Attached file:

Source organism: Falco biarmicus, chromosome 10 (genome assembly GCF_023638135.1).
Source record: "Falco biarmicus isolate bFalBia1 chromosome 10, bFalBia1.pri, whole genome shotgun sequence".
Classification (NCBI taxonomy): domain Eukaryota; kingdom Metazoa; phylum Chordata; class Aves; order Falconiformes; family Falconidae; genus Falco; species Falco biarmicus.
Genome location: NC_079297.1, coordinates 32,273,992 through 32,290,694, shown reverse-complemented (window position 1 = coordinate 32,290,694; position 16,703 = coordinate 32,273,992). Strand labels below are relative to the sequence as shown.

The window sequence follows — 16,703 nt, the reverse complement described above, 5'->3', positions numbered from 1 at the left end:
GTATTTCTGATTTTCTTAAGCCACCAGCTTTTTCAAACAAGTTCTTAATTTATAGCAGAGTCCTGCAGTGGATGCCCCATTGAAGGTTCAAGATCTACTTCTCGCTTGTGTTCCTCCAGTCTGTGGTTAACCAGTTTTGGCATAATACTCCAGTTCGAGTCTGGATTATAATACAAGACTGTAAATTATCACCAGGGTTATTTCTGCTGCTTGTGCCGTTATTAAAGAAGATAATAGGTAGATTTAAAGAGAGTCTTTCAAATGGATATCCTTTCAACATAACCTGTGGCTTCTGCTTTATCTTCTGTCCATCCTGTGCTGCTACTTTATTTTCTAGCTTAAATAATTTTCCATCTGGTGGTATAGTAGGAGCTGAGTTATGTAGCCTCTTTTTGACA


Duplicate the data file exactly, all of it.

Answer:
Source organism: Falco biarmicus, chromosome 10 (genome assembly GCF_023638135.1).
Source record: "Falco biarmicus isolate bFalBia1 chromosome 10, bFalBia1.pri, whole genome shotgun sequence".
Classification (NCBI taxonomy): domain Eukaryota; kingdom Metazoa; phylum Chordata; class Aves; order Falconiformes; family Falconidae; genus Falco; species Falco biarmicus.
Genome location: NC_079297.1, coordinates 32,273,992 through 32,290,694, shown reverse-complemented (window position 1 = coordinate 32,290,694; position 16,703 = coordinate 32,273,992). Strand labels below are relative to the sequence as shown.

The window sequence follows — 16,703 nt, the reverse complement described above, 5'->3', positions numbered from 1 at the left end:
GTATTTCTGATTTTCTTAAGCCACCAGCTTTTTCAAACAAGTTCTTAATTTATAGCAGAGTCCTGCAGTGGATGCCCCATTGAAGGTTCAAGATCTACTTCTCGCTTGTGTTCCTCCAGTCTGTGGTTAACCAGTTTTGGCATAATACTCCAGTTCGAGTCTGGATTATAATACAAGACTGTAAATTATCACCAGGGTTATTTCTGCTGCTTGTGCCGTTATTAAAGAAGATAATAGGTAGATTTAAAGAGAGTCTTTCAAATGGATATCCTTTCAACATAACCTGTGGCTTCTGCTTTATCTTCTGTCCATCCTGTGCTGCTACTTTATTTTCTAGCTTAAATAATTTTCCATCTGGTGGTATAGTAGGAGCTGAGTTATGTAGCCTCTTTTTGACA